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Retraction Watch

Tracking retractions as a window into the scientific process

ORI investigating work from Caltech lab as PNAS paper is retracted

with 10 comments

pnas1219The U.S. Office of Research Integrity is investigating work done at a Caltech lab after researchers there couldn’t replicate it, and retracted a paper based on the findings.

Here’s the notice, which ran this week in the Proceedings of the National Academy of Sciences (PNAS):

Retraction for “Selective cell death mediated by small conditional RNAs,” by Suvir Venkataraman, Robert M. Dirks, Christine T. Ueda, and Niles A. Pierce, which appeared in issue 39, September 28, 2010, of Proc Natl Acad Sci USA (107:16777–16782; first published September 7, 2010; 10.1073/pnas.1006377107).

The undersigned authors wish to note the following: “Anomalous experimental results observed by multiple members of the Pierce lab during follow-on studies raised concerns of possible research misconduct. An investigation committee of faculty at the California Institute of Technology indicated in its final report on this matter that the preponderance of the evidence and the reasons detailed in the report established that the first author falsified and misrepresented data published in this paper. An investigation at the United States Office of Research Integrity is ongoing. The undersigned authors hereby retract this paper and sincerely apologize for the inconvenience caused to other investigators.”

Robert M. Dirks
Christine T. Ueda
Niles A. Pierce

Venkataraman, who did not sign the notice, is no longer at Caltech. He’s not named among the alumni of the Pierce lab, but is in group photos there. He is listed as scientific and executive manager of the Harley Street Fertility Clinic in London.

Caltech tells us:

Later lab results did not replicate the published data.

We asked if the investigative report would be released, and Caltech responded by saying that they were cooperating with ORI’s investigation.

According to the paper:

This work was funded by the National Institutes of Health (NIH) National Cancer Institute (R01 CA140759), the Pardee Foundation, the National Science Foundation (NSF) Molecular Programming Project (CCF 0832824), the Caltech Center for Biological Circuit Design, the Beckman Institute at Caltech, the Caltech Innovation Initiative, and a Caltech grubstake fund.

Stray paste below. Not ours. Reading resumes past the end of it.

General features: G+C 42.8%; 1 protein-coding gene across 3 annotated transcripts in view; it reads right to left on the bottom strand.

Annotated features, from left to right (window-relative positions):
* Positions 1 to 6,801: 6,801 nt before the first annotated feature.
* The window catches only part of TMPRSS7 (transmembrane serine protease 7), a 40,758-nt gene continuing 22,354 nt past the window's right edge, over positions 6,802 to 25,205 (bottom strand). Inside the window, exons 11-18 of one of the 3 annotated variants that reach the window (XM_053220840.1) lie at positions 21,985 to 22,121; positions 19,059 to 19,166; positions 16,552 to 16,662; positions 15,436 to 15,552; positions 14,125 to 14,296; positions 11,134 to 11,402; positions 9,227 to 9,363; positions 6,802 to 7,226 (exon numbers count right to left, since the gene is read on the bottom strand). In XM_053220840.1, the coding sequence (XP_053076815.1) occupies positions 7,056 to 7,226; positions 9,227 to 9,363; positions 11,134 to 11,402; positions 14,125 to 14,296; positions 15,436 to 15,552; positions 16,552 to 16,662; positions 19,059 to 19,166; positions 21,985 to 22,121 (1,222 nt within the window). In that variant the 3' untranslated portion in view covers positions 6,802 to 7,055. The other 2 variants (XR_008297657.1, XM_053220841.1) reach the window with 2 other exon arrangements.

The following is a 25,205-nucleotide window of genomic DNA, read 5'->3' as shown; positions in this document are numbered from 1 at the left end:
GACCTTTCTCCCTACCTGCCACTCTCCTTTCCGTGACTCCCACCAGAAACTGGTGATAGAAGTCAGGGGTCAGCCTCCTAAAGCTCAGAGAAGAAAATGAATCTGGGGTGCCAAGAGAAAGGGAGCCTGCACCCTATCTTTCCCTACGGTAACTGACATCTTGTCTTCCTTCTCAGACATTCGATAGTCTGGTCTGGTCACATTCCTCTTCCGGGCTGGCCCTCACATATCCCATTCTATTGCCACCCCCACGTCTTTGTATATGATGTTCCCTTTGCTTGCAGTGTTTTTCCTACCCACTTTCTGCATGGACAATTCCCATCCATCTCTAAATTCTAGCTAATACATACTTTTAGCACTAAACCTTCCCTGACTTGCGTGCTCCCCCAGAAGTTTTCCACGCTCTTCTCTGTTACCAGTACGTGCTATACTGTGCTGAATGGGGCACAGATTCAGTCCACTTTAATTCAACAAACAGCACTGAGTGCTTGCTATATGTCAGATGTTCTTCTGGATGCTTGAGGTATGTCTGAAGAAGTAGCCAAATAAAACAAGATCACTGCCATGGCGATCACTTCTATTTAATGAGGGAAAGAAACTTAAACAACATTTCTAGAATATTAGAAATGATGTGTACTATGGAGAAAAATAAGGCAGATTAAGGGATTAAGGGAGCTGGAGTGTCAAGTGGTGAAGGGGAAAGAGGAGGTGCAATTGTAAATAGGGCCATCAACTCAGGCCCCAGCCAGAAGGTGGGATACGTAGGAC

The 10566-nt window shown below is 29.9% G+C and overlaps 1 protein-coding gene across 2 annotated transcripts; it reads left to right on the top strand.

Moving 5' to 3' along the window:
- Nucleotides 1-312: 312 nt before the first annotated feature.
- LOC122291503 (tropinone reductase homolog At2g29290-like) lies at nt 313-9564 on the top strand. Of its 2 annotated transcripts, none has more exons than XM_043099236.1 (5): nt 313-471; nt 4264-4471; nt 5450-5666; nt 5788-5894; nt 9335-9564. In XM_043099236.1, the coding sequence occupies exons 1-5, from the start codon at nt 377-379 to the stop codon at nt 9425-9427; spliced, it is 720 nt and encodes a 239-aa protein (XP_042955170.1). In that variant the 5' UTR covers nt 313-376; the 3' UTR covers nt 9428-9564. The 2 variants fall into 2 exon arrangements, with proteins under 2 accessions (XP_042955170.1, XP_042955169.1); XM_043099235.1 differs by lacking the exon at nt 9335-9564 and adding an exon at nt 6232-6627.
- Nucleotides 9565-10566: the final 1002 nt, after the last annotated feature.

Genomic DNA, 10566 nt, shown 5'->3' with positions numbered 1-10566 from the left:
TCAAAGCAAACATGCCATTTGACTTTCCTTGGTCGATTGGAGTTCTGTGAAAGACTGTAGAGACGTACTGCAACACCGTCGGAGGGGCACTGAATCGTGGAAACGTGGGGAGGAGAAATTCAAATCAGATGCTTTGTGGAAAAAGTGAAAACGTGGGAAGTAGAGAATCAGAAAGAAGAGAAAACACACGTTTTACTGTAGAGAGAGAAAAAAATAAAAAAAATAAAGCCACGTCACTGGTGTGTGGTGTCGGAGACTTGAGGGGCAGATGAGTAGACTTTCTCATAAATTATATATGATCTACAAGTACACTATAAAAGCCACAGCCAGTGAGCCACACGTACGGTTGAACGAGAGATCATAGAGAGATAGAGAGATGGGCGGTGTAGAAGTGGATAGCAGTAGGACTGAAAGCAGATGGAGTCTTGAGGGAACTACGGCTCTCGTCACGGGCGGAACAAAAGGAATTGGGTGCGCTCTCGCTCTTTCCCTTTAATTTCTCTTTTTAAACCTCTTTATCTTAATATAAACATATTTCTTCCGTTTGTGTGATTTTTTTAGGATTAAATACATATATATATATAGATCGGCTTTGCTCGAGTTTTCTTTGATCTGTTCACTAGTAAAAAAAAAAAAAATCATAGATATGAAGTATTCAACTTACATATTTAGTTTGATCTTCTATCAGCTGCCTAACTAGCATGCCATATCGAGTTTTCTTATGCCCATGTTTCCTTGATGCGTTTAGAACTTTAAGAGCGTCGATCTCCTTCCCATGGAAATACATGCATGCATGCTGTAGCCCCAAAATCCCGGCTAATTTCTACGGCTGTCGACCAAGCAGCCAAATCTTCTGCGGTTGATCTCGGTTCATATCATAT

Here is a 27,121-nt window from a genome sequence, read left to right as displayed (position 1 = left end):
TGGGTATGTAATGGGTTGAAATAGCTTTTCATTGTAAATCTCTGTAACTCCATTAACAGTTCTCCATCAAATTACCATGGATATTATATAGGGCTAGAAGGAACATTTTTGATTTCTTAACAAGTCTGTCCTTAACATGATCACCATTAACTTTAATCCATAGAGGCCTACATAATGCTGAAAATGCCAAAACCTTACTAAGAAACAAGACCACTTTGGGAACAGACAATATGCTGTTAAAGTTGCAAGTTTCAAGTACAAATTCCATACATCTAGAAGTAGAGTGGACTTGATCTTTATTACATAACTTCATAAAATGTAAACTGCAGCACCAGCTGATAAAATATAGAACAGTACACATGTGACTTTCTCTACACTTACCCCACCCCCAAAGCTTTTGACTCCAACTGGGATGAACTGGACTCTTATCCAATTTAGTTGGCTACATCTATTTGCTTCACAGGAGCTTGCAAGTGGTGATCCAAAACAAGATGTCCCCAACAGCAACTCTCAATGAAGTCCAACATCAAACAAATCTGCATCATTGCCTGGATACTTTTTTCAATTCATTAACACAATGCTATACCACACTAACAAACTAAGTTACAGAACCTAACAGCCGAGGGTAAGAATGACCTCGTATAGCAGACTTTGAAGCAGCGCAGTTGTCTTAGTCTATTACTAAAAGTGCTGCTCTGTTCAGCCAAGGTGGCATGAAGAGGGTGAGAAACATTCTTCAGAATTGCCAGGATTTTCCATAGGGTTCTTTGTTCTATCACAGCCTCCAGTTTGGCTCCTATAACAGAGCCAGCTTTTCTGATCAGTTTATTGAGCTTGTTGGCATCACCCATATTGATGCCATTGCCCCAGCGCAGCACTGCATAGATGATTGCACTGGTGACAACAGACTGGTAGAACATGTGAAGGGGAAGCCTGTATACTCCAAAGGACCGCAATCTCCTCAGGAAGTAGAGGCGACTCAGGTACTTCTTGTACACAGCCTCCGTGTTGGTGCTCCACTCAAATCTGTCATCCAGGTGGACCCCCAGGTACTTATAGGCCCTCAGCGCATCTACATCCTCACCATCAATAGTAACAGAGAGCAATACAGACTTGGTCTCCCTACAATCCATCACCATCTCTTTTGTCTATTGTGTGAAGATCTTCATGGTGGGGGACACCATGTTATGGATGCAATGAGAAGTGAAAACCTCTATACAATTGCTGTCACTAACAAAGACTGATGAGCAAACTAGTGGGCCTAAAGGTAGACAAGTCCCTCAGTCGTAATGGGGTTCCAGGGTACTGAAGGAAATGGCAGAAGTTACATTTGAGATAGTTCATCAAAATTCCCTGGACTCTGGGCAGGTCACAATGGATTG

The authors disclose that they hold a patent on the method used in the study. It’s not clear which of the first several on this page is the one connected to the work.

The paper has been cited 34 times, according to Thomson Scientific’s Web of Knowledge.

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Written by ivanoransky

December 19, 2012 at 2:52 pm

10 Responses

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  1. VERY annoying notice. They removed the PDF of the paper, and the HTML version (http://www.pnas.org/content/107/39/16777.full) has most of the figures redacted from it.

    Doesn’t matter, because Google scholar brings up the PDF (get it while you still can).
    http://xa.yimg.com/kq/groups/19147026/1531986034/name/RNA+selective+cancer+therapy.pdf

    There’s nothing I can see in the figures that would indicate misconduct, but maybe my eyes are not good today.

    vhedwig

    December 19, 2012 at 3:37 pm

    • Quote (from above): “The U.S. Office of Research Integrity is investigating work done at a Caltech lab after researchers there couldn’t replicate it, and retracted a paper based on the findings.”

      Nothing to see here – unless you actually break out the pipettes and try replicating the experiments…

      Sebastian

      December 20, 2012 at 8:30 am

    • The odd thing about the gel images in Figure 2 A is that each gel image appears to be composed in 3 parts. In Adobe Reader, using the “Select Tool” (generally the deafult tool when you open a doc), click on the ladder in any one of the three gels (HCR1 HCR2 or HCR3). The Select Tool will highlight the image in blue, and you can then copy it etc. Generally, clicking on a figure image selects the entire image. Not so here.